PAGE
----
DOI:

10.14359/12935


Document: 

SP217-31

Date: 

September 1, 2003

Author(s):

G. Batis, E. Rakanta, B. Theodoridis, K. K. Sideris, K. Psomas, and X. Barvari

Publication:

Symposium Papers

Volume:

217

Abstract:

The effect of N,N'-dimethylaminoethanol on the corrosion of steel due to carbonation as well as due to chloride ingress is experimentally investigated in this paper. Mortar mixtures were prepared with Portland and blended cements and were exposed in a curing room with a 10%C02 content and 50%-60% relative humidity. Specimens remained in the above mentioned chamber for five weeks. Results available until at that age indicate that carbonation of all mixtures is significantly decreased if N,N'-dimethylaminoethanol is added in the mixure. Significant protection was also offered in the case of the presence of chlorides. In the latter case the inhibiting behavior of N,N'dimethylaminoethanol based corrosion inhibitor against reinforcement corrosion was evaluated by steel reinforcement specimens immersion in artificial concrete pore solution containing corrosion inhibitor and varying amounts of Cl- ions added as NaCl. The corrosion current density, corrosion rate and breakdown potential were determined by electrochemical methods (Linear and cyclic polarization).

DOI:

10.14359/12932


Document: 

SP217-02

Date: 

September 1, 2003

Author(s):

T. U. Mohammed, H. Hamada, and T. Yamaji

Publication:

Symposium Papers

Volume:

217

Abstract:

A detailed investigation on the concrete specimens made with different chemical admixtures was carried out after 10 years of exposure in the marine splash environment. Chemical admixtures include air-entraining admixture (vinsol), water-reducing admixture (lingosulfonate group), various high-range water-reducing and air-entraining admixtures (naphthalene, melamine, polycarboxyl and amino-sulfonate group), and drying shrinkage reducing admixture (glycol ether plus amino alcohol derivatives). The specimens were tested for carbonation depths, chloride ingress, oxygen permeability, electrochemical and physical evaluations of corrosion of steel bars in concrete, porosity and mineralogy of the mortar portion, and SEM (Scanning Electron Microscopy) investigation of steel-concrete interface. Naphthalene group of high-range water-reducing and air-entraining chemical admixture shows relatively better performance with respect to the strength development and chloride ion ingress in concrete. The use of shrinkage reducing admixture shows no harmful effect after 10 years of exposure. The specially adopted method of casting concrete used in this study causes a formation of good steel-concrete interface that prevents the initiation of corrosion even for water soluble chloride concentration around 1.5% of cement mass.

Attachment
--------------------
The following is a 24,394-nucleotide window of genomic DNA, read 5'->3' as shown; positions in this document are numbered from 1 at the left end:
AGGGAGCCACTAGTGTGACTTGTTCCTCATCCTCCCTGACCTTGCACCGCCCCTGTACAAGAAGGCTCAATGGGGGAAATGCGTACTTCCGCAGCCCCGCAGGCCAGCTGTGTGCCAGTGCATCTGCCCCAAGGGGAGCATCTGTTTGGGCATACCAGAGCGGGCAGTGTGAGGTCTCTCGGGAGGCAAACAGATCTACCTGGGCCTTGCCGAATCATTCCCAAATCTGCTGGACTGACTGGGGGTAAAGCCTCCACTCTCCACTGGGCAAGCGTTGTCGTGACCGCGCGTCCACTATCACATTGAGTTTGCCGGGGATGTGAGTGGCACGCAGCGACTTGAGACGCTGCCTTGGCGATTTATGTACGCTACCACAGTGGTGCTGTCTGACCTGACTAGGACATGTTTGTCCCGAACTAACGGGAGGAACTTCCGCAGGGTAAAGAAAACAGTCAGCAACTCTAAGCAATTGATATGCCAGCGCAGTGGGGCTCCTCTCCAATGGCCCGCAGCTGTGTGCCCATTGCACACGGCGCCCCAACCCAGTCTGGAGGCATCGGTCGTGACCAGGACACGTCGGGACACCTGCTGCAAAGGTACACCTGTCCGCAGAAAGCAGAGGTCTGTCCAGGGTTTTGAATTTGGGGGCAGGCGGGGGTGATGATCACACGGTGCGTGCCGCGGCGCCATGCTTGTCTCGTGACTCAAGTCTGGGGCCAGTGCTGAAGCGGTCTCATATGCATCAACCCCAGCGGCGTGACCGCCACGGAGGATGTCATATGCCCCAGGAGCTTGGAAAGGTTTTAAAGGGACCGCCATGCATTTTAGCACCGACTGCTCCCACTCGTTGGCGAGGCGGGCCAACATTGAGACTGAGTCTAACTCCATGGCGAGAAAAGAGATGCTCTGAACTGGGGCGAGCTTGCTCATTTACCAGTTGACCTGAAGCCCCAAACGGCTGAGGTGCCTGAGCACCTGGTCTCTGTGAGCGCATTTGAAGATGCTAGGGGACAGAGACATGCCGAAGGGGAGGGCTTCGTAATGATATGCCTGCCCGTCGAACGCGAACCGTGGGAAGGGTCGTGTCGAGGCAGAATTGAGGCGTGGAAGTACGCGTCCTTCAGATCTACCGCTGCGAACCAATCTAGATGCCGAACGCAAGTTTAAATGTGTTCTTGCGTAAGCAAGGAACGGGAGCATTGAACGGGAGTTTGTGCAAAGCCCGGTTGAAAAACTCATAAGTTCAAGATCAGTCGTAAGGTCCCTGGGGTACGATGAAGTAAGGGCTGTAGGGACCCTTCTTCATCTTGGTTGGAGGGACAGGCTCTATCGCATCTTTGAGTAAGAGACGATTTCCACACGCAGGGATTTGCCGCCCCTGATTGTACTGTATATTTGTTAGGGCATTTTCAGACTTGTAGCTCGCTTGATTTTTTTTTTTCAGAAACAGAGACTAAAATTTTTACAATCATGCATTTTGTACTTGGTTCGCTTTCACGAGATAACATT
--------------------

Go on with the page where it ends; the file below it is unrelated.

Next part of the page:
DOI:

10.14359/12903